In the absence of any notable developments overnight, the market remains focused on the rapidly moving situation in Greece, which as detailed over the weekend, responded to Europe's Friday ultimatum very vocally and belligerently, crushing any speculation that Syriza would back down or compromise, and with just days left until the emergency Eurogroup meeting in three days, whispers that a Grexit is imminent grow louder. The only outstanding item is what happens to the EUR and to risk assets: do they rise when the Eurozone kicks out its weakest member, or will they tumble as UBS suggested this morning when it said that "the escalation of tensions between the Greek government and its creditors is so far being shrugged off by investors, an attitude which is overly simplistic and ignores the risk of market dislocations" while Morgan Stanley adds that a Grexit would likely lead to the EURUSD sliding near its all time lows of about 0.90.
Now that the possibility of a Greek exit from the euro is back to being topic #1 of discussion, just as it was back in the summer of 2012 and the fall of 2011, and investors are propagandized by groundless speculation posited by journalists who have never used excel in their lives and are merely paid mouthpieces of bigger bank interests, it is time to rewind to a step by step analysis of precisely what will happen in the moments before Greece announces the EMU exit, how the transition from pre- to post- occurs, and the aftermath of what said transition would entail, courtesy of one of the smarter minds out there at the time (before his transition to a more status quo supportive tone), Citi's Willem Buiter, who pontificated precisely on this topic previously. Three words: "not unequivocally good."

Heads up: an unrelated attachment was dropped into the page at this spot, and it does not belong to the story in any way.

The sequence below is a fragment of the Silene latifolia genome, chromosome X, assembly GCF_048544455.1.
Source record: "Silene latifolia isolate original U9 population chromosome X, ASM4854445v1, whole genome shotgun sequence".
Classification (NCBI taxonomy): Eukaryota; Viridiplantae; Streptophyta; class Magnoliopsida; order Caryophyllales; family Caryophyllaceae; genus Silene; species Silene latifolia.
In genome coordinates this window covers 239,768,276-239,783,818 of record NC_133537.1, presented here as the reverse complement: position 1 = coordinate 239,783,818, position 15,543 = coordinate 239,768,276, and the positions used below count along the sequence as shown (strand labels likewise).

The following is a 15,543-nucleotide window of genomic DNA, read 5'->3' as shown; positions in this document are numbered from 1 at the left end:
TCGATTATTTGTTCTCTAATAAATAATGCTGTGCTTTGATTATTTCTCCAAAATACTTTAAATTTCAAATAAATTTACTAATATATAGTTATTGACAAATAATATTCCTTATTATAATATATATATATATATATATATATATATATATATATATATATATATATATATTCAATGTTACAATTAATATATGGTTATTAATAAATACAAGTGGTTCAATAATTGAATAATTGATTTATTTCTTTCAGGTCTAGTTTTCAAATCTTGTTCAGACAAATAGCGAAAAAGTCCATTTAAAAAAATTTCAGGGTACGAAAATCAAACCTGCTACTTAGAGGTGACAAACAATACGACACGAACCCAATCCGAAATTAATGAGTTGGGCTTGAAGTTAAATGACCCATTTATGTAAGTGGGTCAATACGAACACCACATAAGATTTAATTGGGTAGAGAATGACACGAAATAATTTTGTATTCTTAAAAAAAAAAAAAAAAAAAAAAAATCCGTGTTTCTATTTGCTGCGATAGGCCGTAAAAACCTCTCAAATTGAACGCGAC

The List of DOCUMENTED and ADMITTED False Flag Attacks Keeps Growing ...
Europe Fractures: France Pivots To Putin, Cyprus Offers Moscow Military Base, Germany-US Splinter On UkraineSubmitted by Tyler Durden on 02/08/2015 21:30 -0500
Following yesterday's summary of the utter farce that the Minsk Summit/Ukraine "peace" deal talks have become, the various parties involved appear to be fracturing even faster today. The headlines are coming thick and fast but most prescient appears to be: Despite John Kerry's denial of any split between Germany and US over arms deliveries to Ukraine, German Foreign Minister Steinmeier slammed Washington's strategy for being "not just risky but counterproductive." But perhaps most significantly is France's continued apparent pivot towards Russia.
"Economic hardship is another piece of the puzzle governing the extent to which violent extremism takes hold of societies. Europe, in part because of the unintended (but entirely predictable) effects of the euro currency union, is in its seventh year of economic stagnation. Unemployment and underemployment are high, especially among the region’s youth. This economic environment is a foul ground in which anger and racial, religious and ideological hatreds flourish."
As leaders from France, Cyprus, Germany, US, Russia, and Ukraine drop tape-bombs of turmoil at one another, the following somewhat stunning clip suggests on the ground in Eastern Europe, other - far bigger - bombs are being lobbed...